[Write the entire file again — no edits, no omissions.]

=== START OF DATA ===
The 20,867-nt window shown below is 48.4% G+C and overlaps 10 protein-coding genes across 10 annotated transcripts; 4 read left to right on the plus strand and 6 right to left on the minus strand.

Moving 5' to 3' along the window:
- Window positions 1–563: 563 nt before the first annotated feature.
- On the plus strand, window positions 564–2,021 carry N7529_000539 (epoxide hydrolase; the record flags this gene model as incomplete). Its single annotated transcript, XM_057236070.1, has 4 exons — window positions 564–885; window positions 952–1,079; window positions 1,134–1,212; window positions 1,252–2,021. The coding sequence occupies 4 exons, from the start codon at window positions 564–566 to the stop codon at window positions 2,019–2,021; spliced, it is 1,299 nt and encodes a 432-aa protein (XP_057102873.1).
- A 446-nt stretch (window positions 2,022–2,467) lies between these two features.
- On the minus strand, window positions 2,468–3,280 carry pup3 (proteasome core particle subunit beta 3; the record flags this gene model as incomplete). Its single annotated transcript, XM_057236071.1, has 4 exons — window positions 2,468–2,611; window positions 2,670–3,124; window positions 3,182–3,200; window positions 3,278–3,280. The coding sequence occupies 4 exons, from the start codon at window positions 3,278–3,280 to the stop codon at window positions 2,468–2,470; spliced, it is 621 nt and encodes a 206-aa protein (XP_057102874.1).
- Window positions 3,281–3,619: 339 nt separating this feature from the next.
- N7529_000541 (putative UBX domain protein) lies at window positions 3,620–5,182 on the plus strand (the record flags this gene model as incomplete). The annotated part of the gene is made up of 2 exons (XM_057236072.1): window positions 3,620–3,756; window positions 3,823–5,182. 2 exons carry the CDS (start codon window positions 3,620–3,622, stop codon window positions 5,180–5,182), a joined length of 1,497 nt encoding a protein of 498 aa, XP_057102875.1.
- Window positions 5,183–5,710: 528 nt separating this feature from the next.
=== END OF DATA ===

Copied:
The 20,867-nt window shown below is 48.4% G+C and overlaps 10 protein-coding genes across 10 annotated transcripts; 4 read left to right on the plus strand and 6 right to left on the minus strand.

Moving 5' to 3' along the window:
- Window positions 1–563: 563 nt before the first annotated feature.
- On the plus strand, window positions 564–2,021 carry N7529_000539 (epoxide hydrolase; the record flags this gene model as incomplete). Its single annotated transcript, XM_057236070.1, has 4 exons — window positions 564–885; window positions 952–1,079; window positions 1,134–1,212; window positions 1,252–2,021. The coding sequence occupies 4 exons, from the start codon at window positions 564–566 to the stop codon at window positions 2,019–2,021; spliced, it is 1,299 nt and encodes a 432-aa protein (XP_057102873.1).
- A 446-nt stretch (window positions 2,022–2,467) lies between these two features.
- On the minus strand, window positions 2,468–3,280 carry pup3 (proteasome core particle subunit beta 3; the record flags this gene model as incomplete). Its single annotated transcript, XM_057236071.1, has 4 exons — window positions 2,468–2,611; window positions 2,670–3,124; window positions 3,182–3,200; window positions 3,278–3,280. The coding sequence occupies 4 exons, from the start codon at window positions 3,278–3,280 to the stop codon at window positions 2,468–2,470; spliced, it is 621 nt and encodes a 206-aa protein (XP_057102874.1).
- Window positions 3,281–3,619: 339 nt separating this feature from the next.
- N7529_000541 (putative UBX domain protein) lies at window positions 3,620–5,182 on the plus strand (the record flags this gene model as incomplete). The annotated part of the gene is made up of 2 exons (XM_057236072.1): window positions 3,620–3,756; window positions 3,823–5,182. 2 exons carry the CDS (start codon window positions 3,620–3,622, stop codon window positions 5,180–5,182), a joined length of 1,497 nt encoding a protein of 498 aa, XP_057102875.1.
- Window positions 5,183–5,710: 528 nt separating this feature from the next.